“To be the feet of Christ in supporting the rescue of those held in slavery, and to rally the voice of the Church to be the light for both the victims and the perpetrators of human trafficking to find the one True way to freedom.”
That is the mission of Oklahoma Wesleyan University’s Orange Movement, led by OKWU University Relations Director and First Lady, Marci Piper, along with Assistant Director, Heather Utzman (an OKWU graduate), and student leaders.
Contrary to what many believe, slavery did not end after the American Civil War. Today, human trafficking is a multi-billion dollar industry and there are 27 million men, women, and children living in its reality every day in Oklahoma and around the world.
Named after the abolitionist and founding father of the Wesleyan denomination, Orange Scott, the Orange Movement has existed on OKWU’s campus for several years, raising awareness about and fighting modern day slavery.
Recently, the ministry had an opportunity to create a partnership on the front lines of the fight in Southeast Asia. The Rahab House began with a local pastor and his wife bringing young girls—victims of sex trafficking—out of brothels to safety in their own home. The pastor’s family fed, clothed, and protected these girls, providing them a way to escape. Today, what began as a mission to rescue even just a few girls has turned into a home for more than 30 young women on the path to freedom.
The Orange Movement learned of this mission and began providing support for food and supplies, helping the girls to create a sustainable future. In November, Marci, Heather, and Reneé Terrill, an OKWU alumnus and Global Impact Coordinator with Westside Family Church, made their first trip to visit Rahab House.
“There are experiences in life, people we encounter, and certain moments that leave us forever changed,” Heather said. “Our trip to Southeast Asia had many of these.” She recalled the things that stood out most were the joy people found in the midst of incredible tragedy, and their selfless kindness:
“One night as I was playing with some of the kids, my feet were being eaten up by mosquitoes. I didn’t know what to do except grin and bear it. Then one little girl—about 6 years old—reached up and grabbed me by the hand to lead me inside. She scampered off and came back with anti-itch cream. She motioned for me to sit down and began to rub lotion on all the bites. Her simple touch, her sweet act of kindness, left an impact on me that I won’t ever forget.”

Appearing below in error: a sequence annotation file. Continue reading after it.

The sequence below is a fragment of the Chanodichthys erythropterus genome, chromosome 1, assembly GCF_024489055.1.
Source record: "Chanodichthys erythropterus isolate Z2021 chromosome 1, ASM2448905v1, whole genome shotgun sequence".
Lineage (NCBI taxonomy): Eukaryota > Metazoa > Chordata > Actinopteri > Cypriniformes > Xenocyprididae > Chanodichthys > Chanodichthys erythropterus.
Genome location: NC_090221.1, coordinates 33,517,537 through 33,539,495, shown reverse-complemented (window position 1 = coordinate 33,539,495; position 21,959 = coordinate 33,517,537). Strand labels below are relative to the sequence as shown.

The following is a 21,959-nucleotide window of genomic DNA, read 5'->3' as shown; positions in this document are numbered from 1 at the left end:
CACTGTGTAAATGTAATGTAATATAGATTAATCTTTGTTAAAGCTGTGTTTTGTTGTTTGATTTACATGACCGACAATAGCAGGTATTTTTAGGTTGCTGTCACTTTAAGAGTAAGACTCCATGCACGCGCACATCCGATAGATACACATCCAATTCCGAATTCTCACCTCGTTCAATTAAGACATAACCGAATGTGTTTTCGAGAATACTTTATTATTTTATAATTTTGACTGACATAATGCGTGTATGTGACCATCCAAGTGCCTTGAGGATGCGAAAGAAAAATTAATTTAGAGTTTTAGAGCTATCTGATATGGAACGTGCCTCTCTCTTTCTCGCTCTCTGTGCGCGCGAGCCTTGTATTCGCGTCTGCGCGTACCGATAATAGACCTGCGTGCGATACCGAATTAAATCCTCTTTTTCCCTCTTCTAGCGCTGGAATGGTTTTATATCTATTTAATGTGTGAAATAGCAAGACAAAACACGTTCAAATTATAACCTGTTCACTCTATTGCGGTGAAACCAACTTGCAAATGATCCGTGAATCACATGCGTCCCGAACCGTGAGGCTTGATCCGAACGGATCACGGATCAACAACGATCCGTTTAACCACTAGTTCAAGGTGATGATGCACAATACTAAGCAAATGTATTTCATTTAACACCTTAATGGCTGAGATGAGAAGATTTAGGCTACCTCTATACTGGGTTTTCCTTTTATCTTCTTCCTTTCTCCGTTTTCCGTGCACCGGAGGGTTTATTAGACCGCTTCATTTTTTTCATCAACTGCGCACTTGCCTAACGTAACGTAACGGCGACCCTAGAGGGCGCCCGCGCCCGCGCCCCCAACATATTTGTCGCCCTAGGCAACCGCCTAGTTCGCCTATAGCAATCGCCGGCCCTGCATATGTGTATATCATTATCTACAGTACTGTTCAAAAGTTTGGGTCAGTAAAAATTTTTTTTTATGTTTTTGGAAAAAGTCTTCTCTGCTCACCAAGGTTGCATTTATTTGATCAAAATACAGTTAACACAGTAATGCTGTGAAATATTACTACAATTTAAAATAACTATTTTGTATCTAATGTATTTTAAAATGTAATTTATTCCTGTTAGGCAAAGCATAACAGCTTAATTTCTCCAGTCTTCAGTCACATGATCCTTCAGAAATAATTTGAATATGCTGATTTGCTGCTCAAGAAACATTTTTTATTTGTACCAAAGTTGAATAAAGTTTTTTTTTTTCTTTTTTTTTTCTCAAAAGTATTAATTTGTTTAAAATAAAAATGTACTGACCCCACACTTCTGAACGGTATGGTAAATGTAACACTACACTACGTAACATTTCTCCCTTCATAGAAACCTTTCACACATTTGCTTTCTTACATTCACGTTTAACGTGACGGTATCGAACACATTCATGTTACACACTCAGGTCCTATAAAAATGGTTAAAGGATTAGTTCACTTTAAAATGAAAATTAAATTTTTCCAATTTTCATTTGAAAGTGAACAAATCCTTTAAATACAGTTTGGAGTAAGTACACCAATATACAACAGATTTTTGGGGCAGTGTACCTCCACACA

It’s stories like this that make the impact real and tangible. With phrases like “27 million people” or “multi billion dollar industry”, the fight can seem hopeless. But it’s not.
“I’ve had people ask me if I had fun on my trip, and I feel weird saying yes.” said Marci. “I just was with a group of girls who have had horrible things done to them at a very young age and are now only somewhat safe. They have nothing, lack the ability to do much about it, and don’t know where their next meal will come from unless someone helps.”
It’s a heartbreaking story, but hope is still evident, she emphasizes, continuing her reflection:
“The fact is, I did have fun. I saw how God works in lives in the midst of abuse. I saw freedom, the freedom that comes not only from being rescued, but also from accepting Jesus and the love of the Father. And I saw joy—we had a cake party one evening and soon we all had icing on our faces. We didn’t speak the same language, but we laughed together and experienced joy.
And finally, I felt love — even though, for their safety, we were only able to spend a little time with the girls. The stilted English words of ‘we love you’ and a mass of girls giving me hugs were love and joy all at once.
So it was ‘fun’— fun in the best sort of way. The joy and happiness that God brings to our lives when we connect as His children: It’s just plain fun.”
The Orange Movement trip was an eye-opening reminder for the three women that slavery is incredibly real, but also that the actions of just a few can make a profound difference. Orange Movement is beginning the process to raise additional funds for the girls of Rahab House in order to build a more permanent home and continue supporting them on their journey.
To contribute to this project, visit okwu.edu/give and make sure to designate your donation for Orange Movement: Rahab.
Check back soon for the more to the story of Marci, Heather, and Reneé’s trip to Southeast Asia and refugee camps at the site of the world’s longest running civil war.